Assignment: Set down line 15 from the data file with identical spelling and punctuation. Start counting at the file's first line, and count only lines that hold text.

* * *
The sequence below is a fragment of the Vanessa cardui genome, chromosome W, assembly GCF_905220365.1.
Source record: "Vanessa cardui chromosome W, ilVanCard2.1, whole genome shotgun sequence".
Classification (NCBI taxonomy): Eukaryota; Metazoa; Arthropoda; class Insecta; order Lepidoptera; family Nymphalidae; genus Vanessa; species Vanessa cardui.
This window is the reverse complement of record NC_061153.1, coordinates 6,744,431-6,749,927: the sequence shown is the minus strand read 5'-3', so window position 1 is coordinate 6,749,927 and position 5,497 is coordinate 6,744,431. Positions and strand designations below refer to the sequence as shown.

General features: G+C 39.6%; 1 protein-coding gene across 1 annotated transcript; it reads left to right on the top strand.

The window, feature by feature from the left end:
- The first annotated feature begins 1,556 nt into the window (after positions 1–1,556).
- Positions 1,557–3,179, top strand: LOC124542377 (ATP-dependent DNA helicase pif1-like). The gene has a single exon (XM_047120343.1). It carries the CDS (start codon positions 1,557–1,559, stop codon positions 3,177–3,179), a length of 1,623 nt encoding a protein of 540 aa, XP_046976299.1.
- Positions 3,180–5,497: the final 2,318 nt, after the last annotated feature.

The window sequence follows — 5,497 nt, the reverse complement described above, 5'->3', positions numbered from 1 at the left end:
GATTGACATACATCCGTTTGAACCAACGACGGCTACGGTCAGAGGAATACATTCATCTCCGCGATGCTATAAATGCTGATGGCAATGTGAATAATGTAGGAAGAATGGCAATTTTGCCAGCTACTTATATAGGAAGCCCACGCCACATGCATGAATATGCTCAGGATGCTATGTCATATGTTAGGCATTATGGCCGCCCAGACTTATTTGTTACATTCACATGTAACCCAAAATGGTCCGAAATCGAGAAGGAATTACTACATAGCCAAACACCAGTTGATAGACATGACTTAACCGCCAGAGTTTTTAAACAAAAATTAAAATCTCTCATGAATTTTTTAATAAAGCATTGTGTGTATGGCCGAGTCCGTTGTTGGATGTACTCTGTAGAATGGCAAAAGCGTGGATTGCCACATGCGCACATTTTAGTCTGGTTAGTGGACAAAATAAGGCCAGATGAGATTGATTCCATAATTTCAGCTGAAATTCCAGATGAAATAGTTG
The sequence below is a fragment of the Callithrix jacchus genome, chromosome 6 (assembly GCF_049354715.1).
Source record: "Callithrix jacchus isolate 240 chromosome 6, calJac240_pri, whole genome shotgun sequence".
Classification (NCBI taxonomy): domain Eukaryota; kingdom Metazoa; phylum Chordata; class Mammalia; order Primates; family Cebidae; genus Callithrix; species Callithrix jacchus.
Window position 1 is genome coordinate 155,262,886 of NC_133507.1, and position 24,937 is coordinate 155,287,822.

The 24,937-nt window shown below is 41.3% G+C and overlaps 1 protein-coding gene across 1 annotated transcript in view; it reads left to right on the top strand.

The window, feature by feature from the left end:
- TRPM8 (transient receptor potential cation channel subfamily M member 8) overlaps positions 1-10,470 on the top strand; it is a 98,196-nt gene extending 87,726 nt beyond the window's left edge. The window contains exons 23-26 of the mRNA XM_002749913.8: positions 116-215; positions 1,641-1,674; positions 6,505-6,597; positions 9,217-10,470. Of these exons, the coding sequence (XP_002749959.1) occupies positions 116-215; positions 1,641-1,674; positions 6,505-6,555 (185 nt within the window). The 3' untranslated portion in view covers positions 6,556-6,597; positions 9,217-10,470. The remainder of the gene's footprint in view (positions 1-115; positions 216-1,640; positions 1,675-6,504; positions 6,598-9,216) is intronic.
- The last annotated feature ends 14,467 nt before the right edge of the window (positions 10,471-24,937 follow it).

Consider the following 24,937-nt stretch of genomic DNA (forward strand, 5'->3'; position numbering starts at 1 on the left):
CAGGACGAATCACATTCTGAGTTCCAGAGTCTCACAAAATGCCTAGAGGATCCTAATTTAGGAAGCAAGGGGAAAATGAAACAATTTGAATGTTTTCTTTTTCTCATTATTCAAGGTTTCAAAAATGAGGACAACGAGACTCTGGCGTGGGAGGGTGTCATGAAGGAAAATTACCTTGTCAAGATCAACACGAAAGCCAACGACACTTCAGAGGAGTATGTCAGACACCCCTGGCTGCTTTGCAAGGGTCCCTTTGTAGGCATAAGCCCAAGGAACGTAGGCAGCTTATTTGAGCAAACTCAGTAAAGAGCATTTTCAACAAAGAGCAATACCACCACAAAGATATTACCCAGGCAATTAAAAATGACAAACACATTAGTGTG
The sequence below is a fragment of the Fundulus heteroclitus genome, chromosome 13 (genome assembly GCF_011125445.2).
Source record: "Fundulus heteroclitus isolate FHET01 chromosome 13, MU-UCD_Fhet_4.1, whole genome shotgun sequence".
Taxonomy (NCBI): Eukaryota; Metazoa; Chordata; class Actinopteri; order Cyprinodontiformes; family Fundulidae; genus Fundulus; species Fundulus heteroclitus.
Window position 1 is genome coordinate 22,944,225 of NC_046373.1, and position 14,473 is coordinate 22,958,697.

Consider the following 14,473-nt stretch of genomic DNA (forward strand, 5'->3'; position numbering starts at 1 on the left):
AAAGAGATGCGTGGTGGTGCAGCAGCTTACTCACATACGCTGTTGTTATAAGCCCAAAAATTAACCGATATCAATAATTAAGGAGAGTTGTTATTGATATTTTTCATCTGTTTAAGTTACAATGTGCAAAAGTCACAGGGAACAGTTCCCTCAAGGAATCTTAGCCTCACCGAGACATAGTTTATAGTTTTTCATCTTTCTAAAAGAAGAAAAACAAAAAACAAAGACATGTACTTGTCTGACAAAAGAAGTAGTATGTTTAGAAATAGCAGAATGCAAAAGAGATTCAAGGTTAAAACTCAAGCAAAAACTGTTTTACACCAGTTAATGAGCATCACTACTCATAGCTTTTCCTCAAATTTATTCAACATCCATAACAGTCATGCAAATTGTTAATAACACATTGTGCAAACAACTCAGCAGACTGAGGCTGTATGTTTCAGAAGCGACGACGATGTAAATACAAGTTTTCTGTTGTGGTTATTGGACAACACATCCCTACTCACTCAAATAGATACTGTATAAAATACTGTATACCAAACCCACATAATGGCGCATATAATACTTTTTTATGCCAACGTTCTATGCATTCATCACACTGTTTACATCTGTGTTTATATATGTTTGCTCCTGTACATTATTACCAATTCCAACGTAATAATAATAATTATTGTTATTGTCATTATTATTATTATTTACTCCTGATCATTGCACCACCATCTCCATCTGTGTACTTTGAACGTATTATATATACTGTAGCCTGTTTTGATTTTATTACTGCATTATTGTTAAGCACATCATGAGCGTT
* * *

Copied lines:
Window position 1 is genome coordinate 155,262,886 of NC_133507.1, and position 24,937 is coordinate 155,287,822.